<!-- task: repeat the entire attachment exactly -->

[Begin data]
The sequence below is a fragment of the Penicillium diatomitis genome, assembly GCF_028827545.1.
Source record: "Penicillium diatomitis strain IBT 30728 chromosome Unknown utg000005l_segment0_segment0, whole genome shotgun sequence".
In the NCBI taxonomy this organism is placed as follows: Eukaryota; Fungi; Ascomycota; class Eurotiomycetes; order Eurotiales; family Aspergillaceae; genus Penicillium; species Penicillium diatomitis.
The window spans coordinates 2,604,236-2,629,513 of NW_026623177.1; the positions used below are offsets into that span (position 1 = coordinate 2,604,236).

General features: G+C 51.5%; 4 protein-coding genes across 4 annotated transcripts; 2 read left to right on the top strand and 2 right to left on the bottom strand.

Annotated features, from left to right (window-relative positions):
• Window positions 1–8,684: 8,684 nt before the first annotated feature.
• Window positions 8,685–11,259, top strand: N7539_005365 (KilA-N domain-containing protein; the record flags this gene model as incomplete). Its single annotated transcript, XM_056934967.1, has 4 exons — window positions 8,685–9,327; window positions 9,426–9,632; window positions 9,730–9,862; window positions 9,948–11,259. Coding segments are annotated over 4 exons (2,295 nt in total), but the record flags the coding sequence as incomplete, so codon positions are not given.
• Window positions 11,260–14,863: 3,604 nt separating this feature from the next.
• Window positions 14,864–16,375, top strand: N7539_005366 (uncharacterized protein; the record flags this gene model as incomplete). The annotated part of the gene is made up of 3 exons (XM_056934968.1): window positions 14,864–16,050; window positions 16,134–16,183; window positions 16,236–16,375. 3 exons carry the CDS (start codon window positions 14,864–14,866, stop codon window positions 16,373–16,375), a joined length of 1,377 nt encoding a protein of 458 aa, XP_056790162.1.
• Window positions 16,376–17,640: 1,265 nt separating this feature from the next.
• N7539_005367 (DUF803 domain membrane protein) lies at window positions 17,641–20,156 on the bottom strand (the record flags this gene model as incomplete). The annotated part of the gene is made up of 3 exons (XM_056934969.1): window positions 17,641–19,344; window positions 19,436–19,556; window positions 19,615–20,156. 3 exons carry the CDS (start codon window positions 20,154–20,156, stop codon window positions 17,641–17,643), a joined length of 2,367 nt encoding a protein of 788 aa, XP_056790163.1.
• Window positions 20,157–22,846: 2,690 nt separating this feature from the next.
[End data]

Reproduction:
The sequence below is a fragment of the Penicillium diatomitis genome, assembly GCF_028827545.1.
Source record: "Penicillium diatomitis strain IBT 30728 chromosome Unknown utg000005l_segment0_segment0, whole genome shotgun sequence".
In the NCBI taxonomy this organism is placed as follows: Eukaryota; Fungi; Ascomycota; class Eurotiomycetes; order Eurotiales; family Aspergillaceae; genus Penicillium; species Penicillium diatomitis.
The window spans coordinates 2,604,236-2,629,513 of NW_026623177.1; the positions used below are offsets into that span (position 1 = coordinate 2,604,236).

General features: G+C 51.5%; 4 protein-coding genes across 4 annotated transcripts; 2 read left to right on the top strand and 2 right to left on the bottom strand.

Annotated features, from left to right (window-relative positions):
• Window positions 1–8,684: 8,684 nt before the first annotated feature.
• Window positions 8,685–11,259, top strand: N7539_005365 (KilA-N domain-containing protein; the record flags this gene model as incomplete). Its single annotated transcript, XM_056934967.1, has 4 exons — window positions 8,685–9,327; window positions 9,426–9,632; window positions 9,730–9,862; window positions 9,948–11,259. Coding segments are annotated over 4 exons (2,295 nt in total), but the record flags the coding sequence as incomplete, so codon positions are not given.
• Window positions 11,260–14,863: 3,604 nt separating this feature from the next.
• Window positions 14,864–16,375, top strand: N7539_005366 (uncharacterized protein; the record flags this gene model as incomplete). The annotated part of the gene is made up of 3 exons (XM_056934968.1): window positions 14,864–16,050; window positions 16,134–16,183; window positions 16,236–16,375. 3 exons carry the CDS (start codon window positions 14,864–14,866, stop codon window positions 16,373–16,375), a joined length of 1,377 nt encoding a protein of 458 aa, XP_056790162.1.
• Window positions 16,376–17,640: 1,265 nt separating this feature from the next.
• N7539_005367 (DUF803 domain membrane protein) lies at window positions 17,641–20,156 on the bottom strand (the record flags this gene model as incomplete). The annotated part of the gene is made up of 3 exons (XM_056934969.1): window positions 17,641–19,344; window positions 19,436–19,556; window positions 19,615–20,156. 3 exons carry the CDS (start codon window positions 20,154–20,156, stop codon window positions 17,641–17,643), a joined length of 2,367 nt encoding a protein of 788 aa, XP_056790163.1.
• Window positions 20,157–22,846: 2,690 nt separating this feature from the next.